A Note on Drop City
T. C. Boyle has given what appears to be a realistic view of a hippie commune of the 60's and 70's. Having never lived in one but growing up in the 60's, it has a ring of truth. The other half of the book is about a character and new wife who live off the land in Alaska. They become neighbors when the commune's commune is bulldozed by the authorities in California and the financer of the commune's uncle moves from Alaska to Seattle. The juxtaposition of the book is living in isolation alone or in a pair and the living in a commune where everything is shared. Two extremes meet; neither one very appealing.
Living off the land is one of those fond illusions of those who want to play mountain men or pioneers where they do nothing but shoot a buffalo or two and the women do all the actual work. It works for a few, but an entire country doing it and there are no buffalo to shoot anymore and you may actually have to raise a cow or two to get you through the winter. There is nothing romantic about raising a garden in Alaska where the mosquitos will carry you away if you stop moving and you have to keep your dogs healthy so they can pull the dog sled through miles of brush checking your traps for protein.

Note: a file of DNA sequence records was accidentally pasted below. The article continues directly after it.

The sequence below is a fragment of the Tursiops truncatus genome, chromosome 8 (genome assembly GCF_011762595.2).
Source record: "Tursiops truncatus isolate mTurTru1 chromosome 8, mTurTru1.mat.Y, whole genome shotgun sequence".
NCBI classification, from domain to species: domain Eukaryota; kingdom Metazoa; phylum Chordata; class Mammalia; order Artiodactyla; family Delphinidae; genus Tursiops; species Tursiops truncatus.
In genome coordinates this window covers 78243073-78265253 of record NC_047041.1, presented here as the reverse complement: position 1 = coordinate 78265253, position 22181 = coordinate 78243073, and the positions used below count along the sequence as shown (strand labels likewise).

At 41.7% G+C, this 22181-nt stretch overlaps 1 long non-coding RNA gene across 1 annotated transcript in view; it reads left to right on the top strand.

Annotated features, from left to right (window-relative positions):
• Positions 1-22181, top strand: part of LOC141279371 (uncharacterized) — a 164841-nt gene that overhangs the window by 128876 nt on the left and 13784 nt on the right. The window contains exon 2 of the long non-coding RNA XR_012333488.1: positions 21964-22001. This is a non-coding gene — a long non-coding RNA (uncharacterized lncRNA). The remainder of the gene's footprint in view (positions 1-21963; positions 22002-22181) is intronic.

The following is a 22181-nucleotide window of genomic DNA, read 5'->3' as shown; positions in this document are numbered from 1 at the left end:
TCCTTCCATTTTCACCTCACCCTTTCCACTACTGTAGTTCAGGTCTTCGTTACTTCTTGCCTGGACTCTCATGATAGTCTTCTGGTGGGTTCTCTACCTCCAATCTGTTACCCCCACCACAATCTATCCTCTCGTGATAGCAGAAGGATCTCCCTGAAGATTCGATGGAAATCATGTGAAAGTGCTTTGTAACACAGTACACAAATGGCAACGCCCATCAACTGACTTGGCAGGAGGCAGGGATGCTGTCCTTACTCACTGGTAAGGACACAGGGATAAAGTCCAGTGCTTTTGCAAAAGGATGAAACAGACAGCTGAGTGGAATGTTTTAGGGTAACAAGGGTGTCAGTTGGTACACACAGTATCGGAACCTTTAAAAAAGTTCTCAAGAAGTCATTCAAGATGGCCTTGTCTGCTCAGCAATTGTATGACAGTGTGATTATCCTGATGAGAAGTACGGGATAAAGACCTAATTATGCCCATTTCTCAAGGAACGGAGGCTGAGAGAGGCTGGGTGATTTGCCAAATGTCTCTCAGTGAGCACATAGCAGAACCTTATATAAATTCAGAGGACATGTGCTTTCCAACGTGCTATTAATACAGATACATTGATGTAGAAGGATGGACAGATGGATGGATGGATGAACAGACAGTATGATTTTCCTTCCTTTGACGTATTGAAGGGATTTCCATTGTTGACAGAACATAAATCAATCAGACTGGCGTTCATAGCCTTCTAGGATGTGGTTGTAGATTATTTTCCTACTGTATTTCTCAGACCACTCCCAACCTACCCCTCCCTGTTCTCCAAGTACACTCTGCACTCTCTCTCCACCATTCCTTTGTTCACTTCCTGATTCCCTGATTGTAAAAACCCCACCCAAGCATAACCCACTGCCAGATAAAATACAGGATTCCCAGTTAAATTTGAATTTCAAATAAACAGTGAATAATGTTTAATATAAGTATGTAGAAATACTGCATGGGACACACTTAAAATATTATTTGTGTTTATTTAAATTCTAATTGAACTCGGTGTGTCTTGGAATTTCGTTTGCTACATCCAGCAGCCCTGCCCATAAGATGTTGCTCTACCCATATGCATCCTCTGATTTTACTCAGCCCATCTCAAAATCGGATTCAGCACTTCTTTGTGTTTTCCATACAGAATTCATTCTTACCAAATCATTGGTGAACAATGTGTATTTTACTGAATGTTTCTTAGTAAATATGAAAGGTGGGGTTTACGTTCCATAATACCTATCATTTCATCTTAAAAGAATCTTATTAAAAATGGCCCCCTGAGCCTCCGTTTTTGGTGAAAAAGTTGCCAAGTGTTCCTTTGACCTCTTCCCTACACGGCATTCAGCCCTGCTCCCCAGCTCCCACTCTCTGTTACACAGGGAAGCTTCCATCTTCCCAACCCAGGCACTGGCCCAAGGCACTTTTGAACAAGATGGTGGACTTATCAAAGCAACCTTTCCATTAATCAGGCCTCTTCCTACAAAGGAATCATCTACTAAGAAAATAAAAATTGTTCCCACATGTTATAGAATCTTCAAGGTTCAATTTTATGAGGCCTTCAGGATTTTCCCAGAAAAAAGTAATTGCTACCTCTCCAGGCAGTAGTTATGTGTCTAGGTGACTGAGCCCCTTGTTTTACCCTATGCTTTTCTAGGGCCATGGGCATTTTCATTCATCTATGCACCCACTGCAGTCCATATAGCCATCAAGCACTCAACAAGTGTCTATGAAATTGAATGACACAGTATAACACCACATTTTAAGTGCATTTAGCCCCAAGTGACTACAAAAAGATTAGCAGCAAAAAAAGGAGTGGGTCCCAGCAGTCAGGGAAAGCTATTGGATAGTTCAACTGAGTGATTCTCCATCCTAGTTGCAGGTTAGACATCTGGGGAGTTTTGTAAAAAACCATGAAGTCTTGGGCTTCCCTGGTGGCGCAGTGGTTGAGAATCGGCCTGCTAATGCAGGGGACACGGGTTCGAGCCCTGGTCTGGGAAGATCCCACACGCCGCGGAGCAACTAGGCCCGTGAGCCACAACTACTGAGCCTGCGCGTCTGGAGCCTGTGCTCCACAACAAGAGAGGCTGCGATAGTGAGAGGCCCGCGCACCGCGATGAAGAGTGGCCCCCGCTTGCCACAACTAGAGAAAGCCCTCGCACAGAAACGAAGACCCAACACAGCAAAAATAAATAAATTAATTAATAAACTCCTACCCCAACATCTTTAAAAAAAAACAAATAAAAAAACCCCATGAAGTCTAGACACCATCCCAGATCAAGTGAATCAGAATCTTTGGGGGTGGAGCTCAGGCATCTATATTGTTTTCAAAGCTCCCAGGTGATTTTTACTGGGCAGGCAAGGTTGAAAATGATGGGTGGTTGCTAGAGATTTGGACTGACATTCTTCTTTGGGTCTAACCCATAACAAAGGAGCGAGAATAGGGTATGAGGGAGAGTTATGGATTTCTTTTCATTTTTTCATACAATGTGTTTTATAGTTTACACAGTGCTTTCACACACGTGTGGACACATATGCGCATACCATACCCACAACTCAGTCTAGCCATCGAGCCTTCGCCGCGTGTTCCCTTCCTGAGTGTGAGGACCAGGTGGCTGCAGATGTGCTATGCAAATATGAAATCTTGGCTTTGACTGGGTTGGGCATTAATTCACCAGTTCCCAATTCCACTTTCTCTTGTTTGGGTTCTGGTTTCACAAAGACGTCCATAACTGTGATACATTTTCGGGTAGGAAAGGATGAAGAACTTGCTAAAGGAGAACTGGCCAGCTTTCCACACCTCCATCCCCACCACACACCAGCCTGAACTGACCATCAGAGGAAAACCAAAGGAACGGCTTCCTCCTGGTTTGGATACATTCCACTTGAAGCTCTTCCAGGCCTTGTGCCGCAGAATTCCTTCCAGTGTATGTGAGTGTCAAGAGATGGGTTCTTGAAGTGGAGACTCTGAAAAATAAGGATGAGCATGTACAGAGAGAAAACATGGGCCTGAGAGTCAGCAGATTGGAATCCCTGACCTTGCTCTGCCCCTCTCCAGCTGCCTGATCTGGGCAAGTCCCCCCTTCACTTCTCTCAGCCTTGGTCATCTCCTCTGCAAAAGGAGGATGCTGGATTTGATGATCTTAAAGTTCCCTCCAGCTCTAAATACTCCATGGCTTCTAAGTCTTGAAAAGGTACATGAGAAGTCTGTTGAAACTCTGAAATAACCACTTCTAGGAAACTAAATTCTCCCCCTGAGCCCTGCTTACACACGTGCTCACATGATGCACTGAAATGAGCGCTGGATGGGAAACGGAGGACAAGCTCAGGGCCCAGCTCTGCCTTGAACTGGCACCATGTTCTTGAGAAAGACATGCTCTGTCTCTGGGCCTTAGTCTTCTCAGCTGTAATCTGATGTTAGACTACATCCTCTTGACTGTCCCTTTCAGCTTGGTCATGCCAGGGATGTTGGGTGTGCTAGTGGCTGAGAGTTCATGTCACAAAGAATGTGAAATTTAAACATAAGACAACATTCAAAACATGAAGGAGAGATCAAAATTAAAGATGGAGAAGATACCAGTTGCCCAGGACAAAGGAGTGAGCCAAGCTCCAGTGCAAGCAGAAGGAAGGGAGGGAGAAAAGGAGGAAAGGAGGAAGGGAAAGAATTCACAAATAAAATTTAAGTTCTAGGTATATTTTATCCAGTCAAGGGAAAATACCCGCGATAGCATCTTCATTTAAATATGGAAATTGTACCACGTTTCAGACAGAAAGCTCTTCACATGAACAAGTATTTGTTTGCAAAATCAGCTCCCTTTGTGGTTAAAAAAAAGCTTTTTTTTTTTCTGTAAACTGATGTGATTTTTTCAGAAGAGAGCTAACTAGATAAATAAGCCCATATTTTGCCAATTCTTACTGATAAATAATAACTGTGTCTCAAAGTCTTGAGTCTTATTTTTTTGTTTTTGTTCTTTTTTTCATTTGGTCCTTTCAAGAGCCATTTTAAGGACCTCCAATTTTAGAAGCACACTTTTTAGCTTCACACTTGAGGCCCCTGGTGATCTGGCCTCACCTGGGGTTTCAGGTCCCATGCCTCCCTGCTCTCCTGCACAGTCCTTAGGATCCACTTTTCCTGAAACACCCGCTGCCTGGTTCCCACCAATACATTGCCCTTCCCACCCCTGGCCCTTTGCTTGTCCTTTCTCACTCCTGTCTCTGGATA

Then you have the commune where many take no responsibility to keep things together or to do any work, where there is little sanitation and no amenities, where passers-by and gawkers come on weekends to romanticize a life style they know nothing about but think there would be plenty of sex and that would make up for all the other deficiencies. It is clear from the book and our history of utopian settlements that someone has to be in charge. Neither of the alternatives presented by Boyle are very attractive when you get past the idealized version you have in your head about either.